Here is the speech of Finance Minister P Chidambaram on India's economy that he delivered to Lok Sabha.
Mr Chairman, Sir, I am grateful to the honorable members. I think there were 18 of them who have participated in this very important debate on the economic situation of the country.
Since I returned to the Ministry of Finance in August 2012, I have made four statements besides, of course, some off the cuff remarks now and then. In every one of that statement I have emphasised that thanks to a number of developments around the world, the Indian economy was facing challenges.
Not once did I say that all was well because I know that no finance minister anywhere in the world can say that all was well. The world economy is indeed facing challenges. Let us accept that fact. In fact, the world has not recovered since the crisis of 2008.
The crisis actually deepened in 2011-12 and there are no signs yet of it lifting in most countries of the world. All we have to do is look at the last page of The Economist, which comes out every week, and it will tell you, much to your surprise, that India is among the fastest growing countries of the world despite the difficulties.
But I do not take great comfort in the fact that we are growing at five per cent. It saddens me. Both the prime minister and I have repeatedly said that India cannot afford to grow at anything less than eight per cent.
I have listened to this debate very carefully since it started about 12.30. At the end of this debate, what does the country expect us to do? The country expects us to say what we will do in the next few weeks, in the next few months and whether there is broad agreement on what we will do.
The hard fact is that there is no agreement. I say this with great respect and responsibility, let us not fool ourselves. There is simply no agreement on what we will do. You would only have to contrast the speech of the lead Speaker, Gurudas Dasgupta, and some others belonging to the Left Parties and the speeches of some members from the Congress and the principal opposition party.
If the Parliament is not able to point to the direction in which the country’s economy will go, if it is not able to agree on, say, 10 steps which the government should take today, six months from today, a year from today, what kind of a message will it send to the rest of the world? I am not trying to score debating points. In fact, I think the situation is grave enough for no one to attempt to score debating points.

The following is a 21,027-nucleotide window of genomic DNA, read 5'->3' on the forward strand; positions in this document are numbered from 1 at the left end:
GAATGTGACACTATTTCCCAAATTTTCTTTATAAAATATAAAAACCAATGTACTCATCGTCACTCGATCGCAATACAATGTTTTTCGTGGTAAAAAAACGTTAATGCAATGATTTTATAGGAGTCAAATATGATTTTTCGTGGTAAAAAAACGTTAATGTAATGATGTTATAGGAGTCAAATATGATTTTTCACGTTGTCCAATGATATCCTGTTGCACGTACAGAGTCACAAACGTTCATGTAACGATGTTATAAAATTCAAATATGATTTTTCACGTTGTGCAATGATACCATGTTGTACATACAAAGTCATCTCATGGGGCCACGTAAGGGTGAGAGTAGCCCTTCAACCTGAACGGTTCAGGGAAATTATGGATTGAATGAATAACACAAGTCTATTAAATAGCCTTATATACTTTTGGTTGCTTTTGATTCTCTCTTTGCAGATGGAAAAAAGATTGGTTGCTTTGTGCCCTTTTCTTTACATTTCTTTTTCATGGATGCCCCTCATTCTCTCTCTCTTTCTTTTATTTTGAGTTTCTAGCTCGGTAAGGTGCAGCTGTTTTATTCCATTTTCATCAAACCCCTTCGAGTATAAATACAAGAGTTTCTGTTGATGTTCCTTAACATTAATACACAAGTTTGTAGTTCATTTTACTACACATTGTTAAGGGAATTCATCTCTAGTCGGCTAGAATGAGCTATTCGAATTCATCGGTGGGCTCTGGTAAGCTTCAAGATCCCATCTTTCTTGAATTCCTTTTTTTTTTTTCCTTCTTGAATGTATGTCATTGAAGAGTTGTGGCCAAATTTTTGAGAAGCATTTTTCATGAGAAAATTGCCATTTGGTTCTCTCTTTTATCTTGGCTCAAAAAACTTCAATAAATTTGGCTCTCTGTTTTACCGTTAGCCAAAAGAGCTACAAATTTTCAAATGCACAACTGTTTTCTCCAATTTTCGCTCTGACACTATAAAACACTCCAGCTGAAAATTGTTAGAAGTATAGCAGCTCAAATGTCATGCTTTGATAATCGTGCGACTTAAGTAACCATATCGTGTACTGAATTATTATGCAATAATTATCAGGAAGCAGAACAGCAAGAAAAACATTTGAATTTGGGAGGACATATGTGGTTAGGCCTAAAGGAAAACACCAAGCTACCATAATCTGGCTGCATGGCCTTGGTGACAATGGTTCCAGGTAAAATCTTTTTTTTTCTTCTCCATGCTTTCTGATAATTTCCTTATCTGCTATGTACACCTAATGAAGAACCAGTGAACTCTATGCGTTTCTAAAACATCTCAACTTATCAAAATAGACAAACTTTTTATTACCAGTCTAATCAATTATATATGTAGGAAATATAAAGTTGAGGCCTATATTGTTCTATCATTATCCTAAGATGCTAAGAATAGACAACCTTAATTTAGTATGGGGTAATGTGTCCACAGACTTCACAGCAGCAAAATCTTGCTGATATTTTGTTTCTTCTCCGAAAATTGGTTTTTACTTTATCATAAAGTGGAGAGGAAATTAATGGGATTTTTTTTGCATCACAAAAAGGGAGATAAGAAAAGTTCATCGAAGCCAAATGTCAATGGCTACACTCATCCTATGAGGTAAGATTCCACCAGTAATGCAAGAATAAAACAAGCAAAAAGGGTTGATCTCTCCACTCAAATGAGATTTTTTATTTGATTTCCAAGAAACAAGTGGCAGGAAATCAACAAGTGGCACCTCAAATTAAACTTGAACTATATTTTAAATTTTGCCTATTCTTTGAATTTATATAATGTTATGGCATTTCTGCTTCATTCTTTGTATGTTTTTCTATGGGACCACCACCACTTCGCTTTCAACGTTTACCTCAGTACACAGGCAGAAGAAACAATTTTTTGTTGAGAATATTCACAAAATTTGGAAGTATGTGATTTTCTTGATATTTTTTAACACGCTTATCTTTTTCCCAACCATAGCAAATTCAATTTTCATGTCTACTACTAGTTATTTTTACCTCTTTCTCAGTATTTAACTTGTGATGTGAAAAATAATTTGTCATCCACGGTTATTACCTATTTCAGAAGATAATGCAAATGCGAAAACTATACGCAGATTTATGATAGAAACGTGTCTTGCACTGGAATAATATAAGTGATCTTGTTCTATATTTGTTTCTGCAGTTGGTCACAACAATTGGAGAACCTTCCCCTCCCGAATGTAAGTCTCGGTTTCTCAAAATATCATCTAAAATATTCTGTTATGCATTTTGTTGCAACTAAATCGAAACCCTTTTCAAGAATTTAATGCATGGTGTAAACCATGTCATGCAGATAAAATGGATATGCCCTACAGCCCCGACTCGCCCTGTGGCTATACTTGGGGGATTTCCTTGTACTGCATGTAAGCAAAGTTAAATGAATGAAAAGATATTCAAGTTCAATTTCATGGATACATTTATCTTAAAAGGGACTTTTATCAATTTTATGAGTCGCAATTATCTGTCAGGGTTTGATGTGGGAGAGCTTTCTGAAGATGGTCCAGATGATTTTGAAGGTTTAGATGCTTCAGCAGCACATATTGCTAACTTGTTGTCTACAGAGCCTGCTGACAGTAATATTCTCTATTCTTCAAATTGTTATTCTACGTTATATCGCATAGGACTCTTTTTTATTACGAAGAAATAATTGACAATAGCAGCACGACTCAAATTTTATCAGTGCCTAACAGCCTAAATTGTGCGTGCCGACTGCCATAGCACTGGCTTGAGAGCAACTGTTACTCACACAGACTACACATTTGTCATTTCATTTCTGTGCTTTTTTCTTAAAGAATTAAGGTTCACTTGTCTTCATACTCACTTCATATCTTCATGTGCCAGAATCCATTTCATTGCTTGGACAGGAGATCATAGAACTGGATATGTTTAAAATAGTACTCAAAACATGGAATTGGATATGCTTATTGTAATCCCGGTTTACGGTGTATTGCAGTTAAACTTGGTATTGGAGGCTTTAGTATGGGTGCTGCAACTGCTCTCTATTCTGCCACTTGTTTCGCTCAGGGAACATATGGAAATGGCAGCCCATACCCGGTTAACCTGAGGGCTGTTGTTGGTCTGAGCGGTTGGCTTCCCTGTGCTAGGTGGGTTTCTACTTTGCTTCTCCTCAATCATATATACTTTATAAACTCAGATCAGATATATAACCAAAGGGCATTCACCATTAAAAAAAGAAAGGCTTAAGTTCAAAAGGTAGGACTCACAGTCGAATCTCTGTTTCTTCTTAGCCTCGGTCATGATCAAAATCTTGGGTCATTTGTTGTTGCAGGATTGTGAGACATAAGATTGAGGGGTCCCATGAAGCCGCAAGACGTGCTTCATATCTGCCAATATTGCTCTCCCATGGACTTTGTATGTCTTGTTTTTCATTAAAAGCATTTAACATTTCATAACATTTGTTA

We talk about investment. Look at the different voices on a matter like land acquisition. Without acquiring land, how will you put up industry? We talk about power projects. I can give you a list of power projects where there are one or more local agitations that say: “Don’t put the power plant in my backyard”. We talk about hydroelectric power. I can list a number of projects which are stalled. One of them has been stalled for nearly two years and the turbine cannot be taken to where the dam has been built.
So, I think, the fact is the polity of this country is divided on economic policy. Well, that is understandable because there are different political parties, there are different ideological persuasions. My plea to every one is, despite our differences, can we agree upon some measures which have to be taken in order to lift the country’s economy from what it is today, about
5 per cent growth, to what we had between 2004 and 2008, technically between 2003 and 2008.
When I refer to 2003 and 2008, it is with pardonable pride that I say that the team that is being accused of mismanagement was the very team that 27.08.2013 managed between 2004 and 2008, too. The only thing that has happened is, we may have become older by a few years. But our basic instincts are the same. My basic instinct is of that of a reformer. I know I will be contradicted by many honorable members and I respect their right to contradict me.
But I believe what we need now is not less reforms but more. What we need now is not more restrictions but less. What we need now is not a closed economy but a more open economy.
I believe that even though the polity is divided, it is possible to weave together a tapestry of common actions, common programmes on which there can be some differences, but basically we can all agree that this is the direction in which we should go.
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